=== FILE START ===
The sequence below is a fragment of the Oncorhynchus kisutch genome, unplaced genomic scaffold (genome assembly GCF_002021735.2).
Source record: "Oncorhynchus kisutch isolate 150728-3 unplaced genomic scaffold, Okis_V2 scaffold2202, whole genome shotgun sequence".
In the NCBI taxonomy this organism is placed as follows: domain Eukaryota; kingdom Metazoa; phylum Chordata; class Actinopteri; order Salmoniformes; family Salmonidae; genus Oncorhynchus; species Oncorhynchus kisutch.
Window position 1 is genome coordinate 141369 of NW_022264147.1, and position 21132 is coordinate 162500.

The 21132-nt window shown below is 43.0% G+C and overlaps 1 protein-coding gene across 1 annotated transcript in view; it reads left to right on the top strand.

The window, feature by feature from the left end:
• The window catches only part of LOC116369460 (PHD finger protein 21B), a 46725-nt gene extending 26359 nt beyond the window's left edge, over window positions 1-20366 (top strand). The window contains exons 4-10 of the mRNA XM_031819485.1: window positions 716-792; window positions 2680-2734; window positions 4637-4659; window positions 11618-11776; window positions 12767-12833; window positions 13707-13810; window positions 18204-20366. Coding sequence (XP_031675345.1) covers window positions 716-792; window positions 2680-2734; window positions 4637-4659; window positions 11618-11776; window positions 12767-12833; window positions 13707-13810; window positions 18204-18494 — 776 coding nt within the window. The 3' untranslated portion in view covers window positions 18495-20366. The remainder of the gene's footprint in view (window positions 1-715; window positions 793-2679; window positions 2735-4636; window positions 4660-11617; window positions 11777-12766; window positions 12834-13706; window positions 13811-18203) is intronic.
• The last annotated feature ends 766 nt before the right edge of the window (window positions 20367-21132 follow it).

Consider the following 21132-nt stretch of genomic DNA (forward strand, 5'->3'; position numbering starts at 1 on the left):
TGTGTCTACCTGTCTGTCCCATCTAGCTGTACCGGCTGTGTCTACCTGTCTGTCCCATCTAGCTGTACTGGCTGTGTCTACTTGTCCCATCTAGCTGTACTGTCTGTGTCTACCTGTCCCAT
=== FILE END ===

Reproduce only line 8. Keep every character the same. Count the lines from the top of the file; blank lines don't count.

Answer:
• The last annotated feature ends 766 nt before the right edge of the window (window positions 20367-21132 follow it).